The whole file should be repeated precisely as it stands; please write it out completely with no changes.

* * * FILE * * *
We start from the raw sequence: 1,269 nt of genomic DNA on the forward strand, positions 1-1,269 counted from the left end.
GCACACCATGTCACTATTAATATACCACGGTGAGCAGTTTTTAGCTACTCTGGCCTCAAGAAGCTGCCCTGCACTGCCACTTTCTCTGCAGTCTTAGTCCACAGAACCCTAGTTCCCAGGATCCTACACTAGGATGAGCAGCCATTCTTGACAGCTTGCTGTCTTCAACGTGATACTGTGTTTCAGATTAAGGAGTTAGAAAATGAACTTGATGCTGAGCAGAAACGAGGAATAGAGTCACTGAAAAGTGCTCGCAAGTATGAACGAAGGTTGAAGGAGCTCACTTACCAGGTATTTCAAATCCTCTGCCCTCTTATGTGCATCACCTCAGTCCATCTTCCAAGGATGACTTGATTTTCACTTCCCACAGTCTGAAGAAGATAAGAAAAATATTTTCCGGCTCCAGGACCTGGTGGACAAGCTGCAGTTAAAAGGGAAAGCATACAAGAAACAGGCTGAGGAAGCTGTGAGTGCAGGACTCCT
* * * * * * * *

We start from the raw sequence: 1,269 nt of genomic DNA on the forward strand, positions 1-1,269 counted from the left end.
GCACACCATGTCACTATTAATATACCACGGTGAGCAGTTTTTAGCTACTCTGGCCTCAAGAAGCTGCCCTGCACTGCCACTTTCTCTGCAGTCTTAGTCCACAGAACCCTAGTTCCCAGGATCCTACACTAGGATGAGCAGCCATTCTTGACAGCTTGCTGTCTTCAACGTGATACTGTGTTTCAGATTAAGGAGTTAGAAAATGAACTTGATGCTGAGCAGAAACGAGGAATAGAGTCACTGAAAAGTGCTCGCAAGTATGAACGAAGGTTGAAGGAGCTCACTTACCAGGTATTTCAAATCCTCTGCCCTCTTATGTGCATCACCTCAGTCCATCTTCCAAGGATGACTTGATTTTCACTTCCCACAGTCTGAAGAAGATAAGAAAAATATTTTCCGGCTCCAGGACCTGGTGGACAAGCTGCAGTTAAAAGGGAAAGCATACAAGAAACAGGCTGAGGAAGCTGTGAGTGCAGGACTCCT